“Spot on.”

Lee slides the stick over, self-satisfied as ever.

“Nicked this from them in a match. They were new dealers, dealt whatever fell into their lap. Bragged about easy Creds, and how their big break was coming up. Now it’s mine. Mine, oh, mine.” He kicks his feet up on the table, leaning back as though celebrating a job well done. “Run the prints if you don’t believe me.”

It doesn’t add up. If the two were new dealers, why did they have their hands on something so valuable? As far as products go, it was top of the line. At the time, they seemed like they were antsy to flip the live Alraune for a quick buck. 

“Hmm… Did they say anything about their big break?”

“I think they said it was pure luck. It was a deal they couldn’t miss. Beats me, Kujo-Friend.”

“Hmph.” The two dealers are a dead end, a wild goose chase waiting to happen. They could follow the supply chain back to the smugglers and gangsters that run it all, but Kujo doubts the Yojimbo branch have the time or resources for it. Drug stings were one thing, but dismantling an entire criminal network that could be entirely off the grid is another. If the Alraune is still being passed around as merchandise to be processed, then a different approach is needed. An aggressive one. “The smugglers. Do you know who could’ve been in on the recent virescent dust shipments?”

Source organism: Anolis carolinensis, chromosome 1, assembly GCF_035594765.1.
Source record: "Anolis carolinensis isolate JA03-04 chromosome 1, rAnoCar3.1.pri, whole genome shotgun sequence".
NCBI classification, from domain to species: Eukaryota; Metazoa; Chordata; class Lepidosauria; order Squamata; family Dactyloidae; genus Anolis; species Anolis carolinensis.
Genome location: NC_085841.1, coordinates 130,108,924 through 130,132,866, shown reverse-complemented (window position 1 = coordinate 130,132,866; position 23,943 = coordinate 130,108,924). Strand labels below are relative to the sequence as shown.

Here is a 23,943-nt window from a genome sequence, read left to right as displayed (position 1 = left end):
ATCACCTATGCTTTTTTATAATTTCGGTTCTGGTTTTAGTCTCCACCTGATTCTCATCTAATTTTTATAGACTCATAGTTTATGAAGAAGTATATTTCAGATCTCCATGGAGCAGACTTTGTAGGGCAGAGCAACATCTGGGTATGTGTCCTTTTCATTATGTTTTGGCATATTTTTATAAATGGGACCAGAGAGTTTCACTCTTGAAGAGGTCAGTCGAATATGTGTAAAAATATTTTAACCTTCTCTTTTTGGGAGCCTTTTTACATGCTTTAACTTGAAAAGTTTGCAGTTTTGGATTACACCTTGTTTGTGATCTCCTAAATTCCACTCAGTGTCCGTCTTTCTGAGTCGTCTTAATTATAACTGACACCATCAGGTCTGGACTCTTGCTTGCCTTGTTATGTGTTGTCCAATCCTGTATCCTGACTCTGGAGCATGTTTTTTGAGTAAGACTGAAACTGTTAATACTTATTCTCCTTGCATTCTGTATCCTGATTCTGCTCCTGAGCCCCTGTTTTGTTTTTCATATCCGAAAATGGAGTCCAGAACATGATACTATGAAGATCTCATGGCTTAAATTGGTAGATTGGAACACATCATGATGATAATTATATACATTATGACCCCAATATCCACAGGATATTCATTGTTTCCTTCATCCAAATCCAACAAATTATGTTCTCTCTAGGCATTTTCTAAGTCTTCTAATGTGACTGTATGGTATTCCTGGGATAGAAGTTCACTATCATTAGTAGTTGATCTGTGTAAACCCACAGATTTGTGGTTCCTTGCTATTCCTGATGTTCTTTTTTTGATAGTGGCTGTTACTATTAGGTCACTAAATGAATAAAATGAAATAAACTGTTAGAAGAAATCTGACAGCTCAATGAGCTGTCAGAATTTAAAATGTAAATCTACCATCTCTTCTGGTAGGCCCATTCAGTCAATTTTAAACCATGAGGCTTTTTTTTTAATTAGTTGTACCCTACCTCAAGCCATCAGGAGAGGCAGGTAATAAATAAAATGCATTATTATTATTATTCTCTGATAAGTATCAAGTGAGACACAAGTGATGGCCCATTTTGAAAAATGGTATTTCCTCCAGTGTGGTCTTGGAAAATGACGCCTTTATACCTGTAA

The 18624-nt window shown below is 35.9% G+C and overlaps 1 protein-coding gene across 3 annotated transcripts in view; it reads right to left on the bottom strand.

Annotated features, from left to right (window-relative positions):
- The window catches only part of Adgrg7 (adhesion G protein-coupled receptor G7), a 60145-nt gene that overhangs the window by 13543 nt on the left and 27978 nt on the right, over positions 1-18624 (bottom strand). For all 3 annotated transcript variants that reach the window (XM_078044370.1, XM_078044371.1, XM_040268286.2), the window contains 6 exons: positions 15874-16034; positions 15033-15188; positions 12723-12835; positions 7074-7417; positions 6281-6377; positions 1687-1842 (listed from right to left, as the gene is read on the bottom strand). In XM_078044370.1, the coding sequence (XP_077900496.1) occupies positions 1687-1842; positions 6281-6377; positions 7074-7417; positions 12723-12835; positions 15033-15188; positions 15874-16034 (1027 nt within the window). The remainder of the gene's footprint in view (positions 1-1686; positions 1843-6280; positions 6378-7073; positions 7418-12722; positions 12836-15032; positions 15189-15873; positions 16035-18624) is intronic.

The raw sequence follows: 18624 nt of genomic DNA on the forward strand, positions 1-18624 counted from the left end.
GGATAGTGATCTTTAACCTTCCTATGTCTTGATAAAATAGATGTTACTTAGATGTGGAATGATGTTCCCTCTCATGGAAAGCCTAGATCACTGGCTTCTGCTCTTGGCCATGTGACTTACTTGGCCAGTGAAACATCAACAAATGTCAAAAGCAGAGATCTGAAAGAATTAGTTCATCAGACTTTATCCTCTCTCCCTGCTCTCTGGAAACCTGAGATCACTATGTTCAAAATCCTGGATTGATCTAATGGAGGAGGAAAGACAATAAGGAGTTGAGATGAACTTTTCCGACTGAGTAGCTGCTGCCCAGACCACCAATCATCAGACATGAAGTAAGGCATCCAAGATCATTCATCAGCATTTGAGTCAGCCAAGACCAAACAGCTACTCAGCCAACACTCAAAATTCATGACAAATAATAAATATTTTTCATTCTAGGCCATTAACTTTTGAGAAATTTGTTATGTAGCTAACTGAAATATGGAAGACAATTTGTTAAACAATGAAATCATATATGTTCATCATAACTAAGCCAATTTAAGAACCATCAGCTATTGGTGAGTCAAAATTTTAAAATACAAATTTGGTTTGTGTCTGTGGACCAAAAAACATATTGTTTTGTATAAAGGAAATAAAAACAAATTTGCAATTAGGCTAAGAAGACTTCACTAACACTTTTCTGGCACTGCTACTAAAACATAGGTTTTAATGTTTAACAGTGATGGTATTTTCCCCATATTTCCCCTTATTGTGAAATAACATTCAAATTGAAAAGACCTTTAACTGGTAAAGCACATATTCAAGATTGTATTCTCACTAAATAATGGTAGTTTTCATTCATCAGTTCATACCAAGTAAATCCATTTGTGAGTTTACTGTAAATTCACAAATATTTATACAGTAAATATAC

Lee breaks into a wolf-fanged grin. “Luckily for you, we have a situation that benefits both of us.” 

“I don’t like the sound of that.”

“Well, word on the street says the Jade Tempest Family is testing the waters in Neohana. Premium imports. Ask around the Royal Skypierce Lounge after dark. The one on Ala Waikiki boulevard.” 

“That one? I thought it was straight, with all the kids working there by day.”

“The Yaks got the students by their debt-ridden asses. It’s been this way since the old world.”

“Alright, that’ll be it for today. Clock’s ticking. Be seeing you, Lee.” The confiscated Credstick disappears into an evidence bag. It’s not much, but it’ll help when the legal complications come in.